|The World Within by Humberto Calzada|
The Van Wezel was built in 1969, the same year the Fine Arts Society was founded. From the beginning, the Society has used the Van Wezel as gallery space to showcase its Florida-inspired art collection. Our tour guide was quick to note that despite the Florida theme, the artwork is not created by "sell your art on the beach" artists. Instead, the collection includes paintings--and a few sculptures-- by accomplished artists who either have a strong Florida connection or whose work features water.
Humberto Calzada is known for his paintings inspired by the architecture of his hometown of Havana. It's hard to turn down the invitation to enter Calzada's The World Within. The light is handled so beautifully, and the Caribbean awaits you. Calzada signed each portal into his dream-like world, a detail our guide helpfully noted.
|Thunder on the Beach by Ben Stahl (1976)|
|Our Angel by Craig Rubadoux|
From across the room, Craig Rubadoux' Our Angel has the look of an Art Nouveau painting. But as you approach, you realize the work is much more free flowing. The angel seems to float in a sea of color. How else could her golden hair mimic the shape her budding wings will eventually take? "Exuberant" is the adjective most typically used to describe Rubadoux' work.
Rubadoux is Sarasota born and bred and now works from his home on Englewood beach. His artwork can frequently be seen at Allyn Gallup Contemporary Art Gallery. Click here to read an article from The Observer about this charming artist.
|Pressing Leaves by Lynn Davison (1996)|
Davison's interest lies in the human figure. Davison's depiction of her subject's bodies is impressively realistic, from the tension in the woman's knee and calf to the toes of her companion's feet. She said in an interview in Gulfshore Life, "I want my figures to provoke introspection. While they're essentially revelations of self, I hope they also portray universal truths about what it means to be exposed, disconnected, vulnerable and human."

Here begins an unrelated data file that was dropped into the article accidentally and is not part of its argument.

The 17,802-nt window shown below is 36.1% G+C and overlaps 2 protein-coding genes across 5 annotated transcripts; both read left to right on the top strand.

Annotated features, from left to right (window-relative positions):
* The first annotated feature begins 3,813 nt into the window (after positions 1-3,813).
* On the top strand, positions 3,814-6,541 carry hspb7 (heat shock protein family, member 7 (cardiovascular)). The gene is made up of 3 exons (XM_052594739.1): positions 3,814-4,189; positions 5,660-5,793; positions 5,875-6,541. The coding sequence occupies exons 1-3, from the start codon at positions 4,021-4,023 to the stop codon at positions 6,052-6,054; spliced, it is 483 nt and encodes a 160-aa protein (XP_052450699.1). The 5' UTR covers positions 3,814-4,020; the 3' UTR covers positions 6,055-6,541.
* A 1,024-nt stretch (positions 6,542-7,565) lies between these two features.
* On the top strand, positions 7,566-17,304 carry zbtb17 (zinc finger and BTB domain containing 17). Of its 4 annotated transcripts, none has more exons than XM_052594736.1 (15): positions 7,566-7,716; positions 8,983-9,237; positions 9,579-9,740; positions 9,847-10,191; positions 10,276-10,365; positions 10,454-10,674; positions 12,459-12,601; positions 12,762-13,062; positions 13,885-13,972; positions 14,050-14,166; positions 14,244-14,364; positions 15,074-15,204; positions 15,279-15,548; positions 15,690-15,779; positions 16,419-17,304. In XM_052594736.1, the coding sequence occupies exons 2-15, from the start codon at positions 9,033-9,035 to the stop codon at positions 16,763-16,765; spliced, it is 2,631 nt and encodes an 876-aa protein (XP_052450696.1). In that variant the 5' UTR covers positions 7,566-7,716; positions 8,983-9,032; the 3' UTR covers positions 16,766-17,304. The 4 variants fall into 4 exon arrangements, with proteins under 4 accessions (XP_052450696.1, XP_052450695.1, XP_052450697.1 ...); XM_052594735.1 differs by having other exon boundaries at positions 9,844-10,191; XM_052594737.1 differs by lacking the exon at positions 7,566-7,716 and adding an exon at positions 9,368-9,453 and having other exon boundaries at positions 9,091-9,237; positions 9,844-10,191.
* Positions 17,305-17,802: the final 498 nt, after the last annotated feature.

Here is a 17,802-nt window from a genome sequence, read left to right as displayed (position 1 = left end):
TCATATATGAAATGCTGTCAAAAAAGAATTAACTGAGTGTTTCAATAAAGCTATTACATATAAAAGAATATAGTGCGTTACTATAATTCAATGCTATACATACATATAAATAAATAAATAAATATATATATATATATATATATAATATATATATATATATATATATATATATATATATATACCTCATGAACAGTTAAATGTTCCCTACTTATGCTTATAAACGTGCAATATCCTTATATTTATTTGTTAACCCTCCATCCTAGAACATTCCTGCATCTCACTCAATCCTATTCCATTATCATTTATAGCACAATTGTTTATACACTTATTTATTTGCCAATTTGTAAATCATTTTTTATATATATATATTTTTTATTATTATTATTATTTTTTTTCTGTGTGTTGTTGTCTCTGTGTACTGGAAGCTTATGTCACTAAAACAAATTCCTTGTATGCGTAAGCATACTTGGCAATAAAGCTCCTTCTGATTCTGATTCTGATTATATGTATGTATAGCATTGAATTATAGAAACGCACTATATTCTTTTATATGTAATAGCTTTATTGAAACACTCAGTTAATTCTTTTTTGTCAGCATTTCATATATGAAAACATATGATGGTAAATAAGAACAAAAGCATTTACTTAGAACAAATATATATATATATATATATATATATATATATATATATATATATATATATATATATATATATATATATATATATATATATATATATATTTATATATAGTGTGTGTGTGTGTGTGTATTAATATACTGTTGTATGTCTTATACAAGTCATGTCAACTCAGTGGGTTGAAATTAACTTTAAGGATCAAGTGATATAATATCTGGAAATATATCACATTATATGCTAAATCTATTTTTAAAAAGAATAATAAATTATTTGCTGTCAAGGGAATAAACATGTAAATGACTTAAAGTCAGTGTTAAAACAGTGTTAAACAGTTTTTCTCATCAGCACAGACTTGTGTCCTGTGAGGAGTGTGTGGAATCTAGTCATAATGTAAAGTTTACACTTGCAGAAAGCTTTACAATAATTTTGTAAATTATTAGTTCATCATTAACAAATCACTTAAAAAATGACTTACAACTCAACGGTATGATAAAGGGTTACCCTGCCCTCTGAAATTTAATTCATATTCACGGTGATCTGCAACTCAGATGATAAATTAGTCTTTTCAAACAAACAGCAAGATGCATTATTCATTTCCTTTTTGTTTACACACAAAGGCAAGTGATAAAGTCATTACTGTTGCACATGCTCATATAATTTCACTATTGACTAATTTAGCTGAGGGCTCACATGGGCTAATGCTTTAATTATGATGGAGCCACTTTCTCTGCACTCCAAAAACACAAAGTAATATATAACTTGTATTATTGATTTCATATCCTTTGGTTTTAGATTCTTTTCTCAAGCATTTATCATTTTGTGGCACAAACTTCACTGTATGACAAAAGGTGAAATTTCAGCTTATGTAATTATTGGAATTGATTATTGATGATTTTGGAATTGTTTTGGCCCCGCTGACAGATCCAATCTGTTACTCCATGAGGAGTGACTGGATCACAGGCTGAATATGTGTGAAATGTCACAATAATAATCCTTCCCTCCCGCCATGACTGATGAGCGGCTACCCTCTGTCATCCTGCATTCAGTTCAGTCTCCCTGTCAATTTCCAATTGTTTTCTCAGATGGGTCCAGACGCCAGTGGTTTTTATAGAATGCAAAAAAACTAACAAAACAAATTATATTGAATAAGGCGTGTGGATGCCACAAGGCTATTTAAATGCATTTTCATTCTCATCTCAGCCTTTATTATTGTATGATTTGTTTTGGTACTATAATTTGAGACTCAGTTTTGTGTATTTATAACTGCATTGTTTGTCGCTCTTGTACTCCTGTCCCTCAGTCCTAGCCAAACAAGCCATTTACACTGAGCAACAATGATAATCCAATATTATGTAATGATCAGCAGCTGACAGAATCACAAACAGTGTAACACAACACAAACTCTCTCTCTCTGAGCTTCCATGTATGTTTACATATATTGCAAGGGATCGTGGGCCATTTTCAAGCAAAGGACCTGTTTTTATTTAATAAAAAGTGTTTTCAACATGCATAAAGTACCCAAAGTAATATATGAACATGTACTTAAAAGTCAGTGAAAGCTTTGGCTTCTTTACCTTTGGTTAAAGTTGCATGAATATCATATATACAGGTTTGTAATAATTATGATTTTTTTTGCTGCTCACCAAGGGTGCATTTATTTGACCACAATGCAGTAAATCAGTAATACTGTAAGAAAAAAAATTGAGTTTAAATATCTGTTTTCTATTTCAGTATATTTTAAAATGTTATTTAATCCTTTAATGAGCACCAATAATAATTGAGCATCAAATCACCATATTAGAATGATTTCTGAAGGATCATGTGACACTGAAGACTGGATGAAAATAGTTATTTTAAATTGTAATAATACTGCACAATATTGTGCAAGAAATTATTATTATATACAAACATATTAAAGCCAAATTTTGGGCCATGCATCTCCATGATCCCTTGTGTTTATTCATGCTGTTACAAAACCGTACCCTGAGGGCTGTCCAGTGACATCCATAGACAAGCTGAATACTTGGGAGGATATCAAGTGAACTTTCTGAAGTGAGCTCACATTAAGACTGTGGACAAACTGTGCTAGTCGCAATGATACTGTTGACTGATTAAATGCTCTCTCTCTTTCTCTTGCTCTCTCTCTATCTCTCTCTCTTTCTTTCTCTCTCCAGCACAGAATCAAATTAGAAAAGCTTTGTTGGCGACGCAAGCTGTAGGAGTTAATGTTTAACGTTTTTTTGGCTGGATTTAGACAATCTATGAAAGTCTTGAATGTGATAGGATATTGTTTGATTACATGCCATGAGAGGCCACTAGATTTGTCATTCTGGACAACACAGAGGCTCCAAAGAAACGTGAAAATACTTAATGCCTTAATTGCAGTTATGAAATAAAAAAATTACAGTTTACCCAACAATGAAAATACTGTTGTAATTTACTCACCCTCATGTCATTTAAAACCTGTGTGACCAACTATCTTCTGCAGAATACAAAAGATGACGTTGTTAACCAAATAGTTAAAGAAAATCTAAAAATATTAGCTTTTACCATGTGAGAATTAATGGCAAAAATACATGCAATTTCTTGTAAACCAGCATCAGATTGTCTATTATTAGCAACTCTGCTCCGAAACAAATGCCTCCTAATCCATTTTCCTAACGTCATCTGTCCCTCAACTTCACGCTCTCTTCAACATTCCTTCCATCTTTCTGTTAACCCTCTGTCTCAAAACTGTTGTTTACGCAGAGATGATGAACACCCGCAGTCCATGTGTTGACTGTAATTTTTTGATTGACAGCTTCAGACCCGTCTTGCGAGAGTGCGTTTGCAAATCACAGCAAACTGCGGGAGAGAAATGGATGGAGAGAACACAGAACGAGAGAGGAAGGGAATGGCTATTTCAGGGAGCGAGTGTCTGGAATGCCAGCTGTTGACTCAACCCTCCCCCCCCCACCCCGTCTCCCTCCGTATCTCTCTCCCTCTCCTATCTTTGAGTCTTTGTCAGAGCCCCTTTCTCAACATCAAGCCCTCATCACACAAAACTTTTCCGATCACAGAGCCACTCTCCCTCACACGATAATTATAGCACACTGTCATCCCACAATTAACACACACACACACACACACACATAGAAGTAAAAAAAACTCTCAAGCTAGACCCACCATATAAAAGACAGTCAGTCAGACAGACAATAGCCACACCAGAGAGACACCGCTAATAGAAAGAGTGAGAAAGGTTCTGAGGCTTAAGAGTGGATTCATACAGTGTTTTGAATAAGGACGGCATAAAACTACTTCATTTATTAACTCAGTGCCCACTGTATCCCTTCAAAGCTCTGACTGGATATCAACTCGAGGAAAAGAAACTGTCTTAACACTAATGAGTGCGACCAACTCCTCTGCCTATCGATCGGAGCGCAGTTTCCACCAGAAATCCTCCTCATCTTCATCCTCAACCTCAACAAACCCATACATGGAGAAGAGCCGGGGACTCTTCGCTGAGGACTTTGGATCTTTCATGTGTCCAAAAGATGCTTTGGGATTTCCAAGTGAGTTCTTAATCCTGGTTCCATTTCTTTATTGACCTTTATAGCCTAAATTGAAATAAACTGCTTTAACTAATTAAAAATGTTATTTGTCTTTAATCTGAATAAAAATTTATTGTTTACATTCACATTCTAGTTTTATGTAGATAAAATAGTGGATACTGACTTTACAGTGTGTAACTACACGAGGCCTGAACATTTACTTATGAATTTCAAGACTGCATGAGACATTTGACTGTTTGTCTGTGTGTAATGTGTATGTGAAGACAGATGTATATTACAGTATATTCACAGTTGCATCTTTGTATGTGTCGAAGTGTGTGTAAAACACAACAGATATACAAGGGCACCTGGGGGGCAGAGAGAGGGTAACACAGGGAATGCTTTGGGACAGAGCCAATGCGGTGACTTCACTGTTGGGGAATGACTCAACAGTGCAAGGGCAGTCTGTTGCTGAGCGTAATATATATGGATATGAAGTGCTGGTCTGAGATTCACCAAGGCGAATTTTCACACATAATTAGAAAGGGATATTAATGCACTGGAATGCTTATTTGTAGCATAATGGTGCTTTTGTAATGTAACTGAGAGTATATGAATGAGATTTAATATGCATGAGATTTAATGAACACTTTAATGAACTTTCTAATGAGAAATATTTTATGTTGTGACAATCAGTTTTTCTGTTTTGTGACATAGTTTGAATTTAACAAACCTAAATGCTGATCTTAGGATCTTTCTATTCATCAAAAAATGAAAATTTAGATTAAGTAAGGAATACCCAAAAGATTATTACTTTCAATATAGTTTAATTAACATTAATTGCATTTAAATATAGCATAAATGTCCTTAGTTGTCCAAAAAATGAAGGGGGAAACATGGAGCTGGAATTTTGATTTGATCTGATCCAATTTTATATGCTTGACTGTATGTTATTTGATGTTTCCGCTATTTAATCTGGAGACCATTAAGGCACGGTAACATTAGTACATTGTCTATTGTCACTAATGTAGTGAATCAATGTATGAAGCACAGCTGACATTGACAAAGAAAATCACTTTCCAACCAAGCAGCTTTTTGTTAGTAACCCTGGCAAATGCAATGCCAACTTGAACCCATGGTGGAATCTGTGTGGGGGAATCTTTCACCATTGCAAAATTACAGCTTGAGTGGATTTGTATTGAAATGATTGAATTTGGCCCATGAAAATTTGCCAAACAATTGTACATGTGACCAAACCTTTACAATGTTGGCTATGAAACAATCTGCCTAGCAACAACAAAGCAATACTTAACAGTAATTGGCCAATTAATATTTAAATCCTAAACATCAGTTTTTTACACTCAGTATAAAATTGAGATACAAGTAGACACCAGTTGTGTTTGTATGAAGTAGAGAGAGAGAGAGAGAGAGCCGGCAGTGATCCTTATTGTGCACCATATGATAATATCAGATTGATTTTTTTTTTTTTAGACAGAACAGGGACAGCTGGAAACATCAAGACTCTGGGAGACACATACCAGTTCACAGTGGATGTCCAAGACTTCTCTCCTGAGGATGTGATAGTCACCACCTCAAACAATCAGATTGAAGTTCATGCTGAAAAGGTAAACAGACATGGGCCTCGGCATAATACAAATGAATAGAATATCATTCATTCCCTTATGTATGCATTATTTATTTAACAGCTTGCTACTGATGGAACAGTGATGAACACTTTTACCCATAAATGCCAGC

Pressing Leaves was painted at a time when Davison took a somewhat surrealistic approach to her work. The figures and setting are classical, but what are this doorframe, Japanese style screens and spotlight doing out in the middle of nowhere? Not to mention the obvious question -- why is this naked guy sitting on these books? Today her work is more personal. To read the Gulfshore Life article and see more of Davison's work, click here.
|Stravinksy by Syd Solomon (1971)|
Stravinsky is the perfect choice of Solomon's artwork to be on display at the Van Wezel. It is, after all, the home of the Sarasota Orchestra. Solomon began this painting while listening to one of the composer's works on the day of his death. The loss was more than that of a fellow creative soul. He was friends with Stravinsky's son Soulima, who also lived in Sarasota.
I learned from our docent that Solomon served during WWI in the First Camouflage Battalion, where he worked to conceal potential enemy targets located on the California coast and London. (To see pictures of the camouflage of California, click here.) But Solomon's primary job during the war was conducting aerial reconnaissance, a job that inspired his abstract art. Knowing this background does put a new spin on his work.
If you want to see more of Solomon's painting, the timing couldn't be better. Allyn Gallup has an exhibit on now through January 28. To read more about Solomon and the exhibit, click here and here.
The next time you're in the Van Wezel, take a few extra minutes to enjoy the art. There will no doubt be works that leave you cold. Art is personal after all. But there will likely be a few that draw you in. Thanks to the Fine Arts Society for sharing its collection with the public. For information on upcoming tours, click here.